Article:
The most contentious among the three contested races for seats on the Corvallis City Council is in Ward 7. Three candidates are vying for the seat vacated by Jeanne Raymond, who is not seeking re-election on Nov. 6.

The ones who would like to serve Ward 7 are electrical engineer Paul Woods, Oregon State University community economist Bruce Sorte and retired Naval officer and federal employee John H. Detweiler.

Wards 5 and 6 each have two candidates running; candidates are running unopposed in the other six wards.

Through their answers to a questionnaire from the Gazette-Times and their participation in a two-hour town hall forum Monday, the three candidates offered a wide range of views on city issues — and a wide range of solutions.

One of the key issues facing the city is the relationship between Oregon State and the city, particularly in neighborhoods that are facing livability issues related to the explosive growth of OSU’s student population.

“Getting some leverage against landlords is worth investigating,” said Woods. “If we can quell that (neighborhood problems) that would be a sign of success. We need an enforcement mechanism, or ‘stick.’

“The vacancy rate is creating a huge drive for students to find housing in places they didn’t used to look.”

Sorte, who has been endorsed by Raymond, has offered a pair of key proposals to address the issue.

First, Sorte would increase the monthly payment from landlords to the city for each rental from $1 to $2 and use the money to help the Corvallis Police Department and the university deal with off-campus student matters.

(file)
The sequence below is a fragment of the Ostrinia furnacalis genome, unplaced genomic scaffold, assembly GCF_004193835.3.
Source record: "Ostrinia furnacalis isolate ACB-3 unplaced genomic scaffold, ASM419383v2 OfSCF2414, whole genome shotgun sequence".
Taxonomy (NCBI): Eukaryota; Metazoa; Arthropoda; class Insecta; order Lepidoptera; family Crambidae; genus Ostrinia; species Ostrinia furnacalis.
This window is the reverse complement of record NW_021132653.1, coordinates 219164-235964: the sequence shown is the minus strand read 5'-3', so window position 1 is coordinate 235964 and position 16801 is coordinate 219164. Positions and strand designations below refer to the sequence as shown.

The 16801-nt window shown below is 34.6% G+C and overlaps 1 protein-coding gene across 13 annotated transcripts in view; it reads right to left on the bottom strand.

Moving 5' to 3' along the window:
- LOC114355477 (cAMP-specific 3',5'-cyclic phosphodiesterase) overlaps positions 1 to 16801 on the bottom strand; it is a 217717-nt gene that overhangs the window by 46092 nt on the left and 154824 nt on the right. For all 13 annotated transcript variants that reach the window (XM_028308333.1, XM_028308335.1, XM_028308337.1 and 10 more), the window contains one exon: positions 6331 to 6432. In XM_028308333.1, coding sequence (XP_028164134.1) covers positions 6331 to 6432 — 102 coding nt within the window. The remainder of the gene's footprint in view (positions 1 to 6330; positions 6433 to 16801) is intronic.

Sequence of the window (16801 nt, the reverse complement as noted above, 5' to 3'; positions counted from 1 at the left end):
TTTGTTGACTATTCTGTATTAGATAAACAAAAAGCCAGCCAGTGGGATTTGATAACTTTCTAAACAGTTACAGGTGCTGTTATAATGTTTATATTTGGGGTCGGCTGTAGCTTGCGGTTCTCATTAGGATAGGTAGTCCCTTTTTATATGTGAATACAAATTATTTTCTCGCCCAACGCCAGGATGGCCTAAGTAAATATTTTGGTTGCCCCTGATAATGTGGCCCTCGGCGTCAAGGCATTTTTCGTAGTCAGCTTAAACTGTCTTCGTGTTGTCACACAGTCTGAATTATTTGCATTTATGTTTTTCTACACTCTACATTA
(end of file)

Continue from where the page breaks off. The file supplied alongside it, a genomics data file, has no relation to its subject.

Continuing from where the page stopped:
Sorte also wants to address the parking issue by changing and extending the current parking districts.

Detweiler suggested that the university needs to pay for its share of city services.

“We have to work something out where they pay for fire and police resources, and we deduct that from the property taxes the public pays,” he said.

All three candidates are concerned about the city’s budget shortages.

“The most important things are police and fire, followed by the library, social services, parks and rec and the pool last,” said Detweiler. “I don’t think we have that much choice. You are always going to gore someone’s ox.”

“We need to balance the budget without panicking,” urged Sorte. “We need to compromise and work to preserve all the things we care about in Corvallis.”

“We already cut into fire, which could potentially harm people in this city,” said Woods, who spoke in the session Monday at the Scott Zimbrick Memorial Fire Station No. 5 — which was closed earlier this year due to budget cuts.

“Eventually we will get down to things in which we have to say we just cannot afford this. My main goal is restoring that tax base in time. Otherwise we will have wrenching cuts.”

The current budget cycle got a boost from an operating levy passed by the voters, which helps pay for the Corvallis Senior Center and Osborn Aquatic Center plus some library and social service functions.

The current City Council has suggested it might ask for a five-year levy once the current three-year model expires June 30, 2014.

“I would look at it carefully,” said Sorte. “Sometimes you have to go to the voters for, in order, fees, levies and then general taxes. We need to get the problem well-defined. These are tough economic times.”

“I prefer not to have a levy,” said Woods, “but I would not prevent it from going to the voters.”

Woods said he would recommend a general fund levy, rather than one that would spend the money on specific city services.

Detweiler was blunt on the matter.

“I didn’t support that one and won’t support this one,” he said. “If you put things in a levy that means they have a higher utility than other things in the budget.”

Contact reporter James Day at or 541-758-9542. Follow at or

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